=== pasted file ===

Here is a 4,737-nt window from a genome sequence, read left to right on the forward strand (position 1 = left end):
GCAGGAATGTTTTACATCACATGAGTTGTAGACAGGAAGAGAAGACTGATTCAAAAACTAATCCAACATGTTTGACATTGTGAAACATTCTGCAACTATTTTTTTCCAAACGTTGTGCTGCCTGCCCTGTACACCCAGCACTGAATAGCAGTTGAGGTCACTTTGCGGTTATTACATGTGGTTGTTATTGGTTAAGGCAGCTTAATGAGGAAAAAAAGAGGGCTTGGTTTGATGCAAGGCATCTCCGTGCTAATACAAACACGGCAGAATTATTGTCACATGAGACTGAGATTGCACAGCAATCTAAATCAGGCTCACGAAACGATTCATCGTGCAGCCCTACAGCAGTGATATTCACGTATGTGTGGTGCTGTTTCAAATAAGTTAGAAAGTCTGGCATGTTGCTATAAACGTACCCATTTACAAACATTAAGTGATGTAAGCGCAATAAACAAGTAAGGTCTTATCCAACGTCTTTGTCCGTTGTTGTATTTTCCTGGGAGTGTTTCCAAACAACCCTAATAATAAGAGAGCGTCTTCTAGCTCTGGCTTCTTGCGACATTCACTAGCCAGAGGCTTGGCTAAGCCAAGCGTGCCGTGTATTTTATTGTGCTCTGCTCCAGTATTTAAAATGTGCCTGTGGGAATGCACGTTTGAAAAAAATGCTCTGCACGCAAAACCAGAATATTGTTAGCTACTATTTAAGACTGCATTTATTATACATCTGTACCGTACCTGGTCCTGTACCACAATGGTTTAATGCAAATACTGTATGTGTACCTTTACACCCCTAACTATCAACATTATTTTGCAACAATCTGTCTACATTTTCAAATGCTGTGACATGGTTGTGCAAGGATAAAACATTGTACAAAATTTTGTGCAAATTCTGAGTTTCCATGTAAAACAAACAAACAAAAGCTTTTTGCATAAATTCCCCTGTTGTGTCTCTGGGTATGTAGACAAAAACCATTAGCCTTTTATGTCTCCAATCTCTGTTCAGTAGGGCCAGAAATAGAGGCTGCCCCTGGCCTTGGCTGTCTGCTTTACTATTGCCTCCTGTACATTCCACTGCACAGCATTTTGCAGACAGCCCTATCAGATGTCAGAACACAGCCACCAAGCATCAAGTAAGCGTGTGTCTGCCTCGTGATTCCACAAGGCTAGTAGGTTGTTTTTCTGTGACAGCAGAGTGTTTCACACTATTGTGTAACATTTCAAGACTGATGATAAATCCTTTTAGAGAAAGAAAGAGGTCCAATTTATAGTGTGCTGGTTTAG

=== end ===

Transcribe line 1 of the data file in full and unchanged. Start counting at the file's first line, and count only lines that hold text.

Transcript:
Here is a 4,737-nt window from a genome sequence, read left to right on the forward strand (position 1 = left end):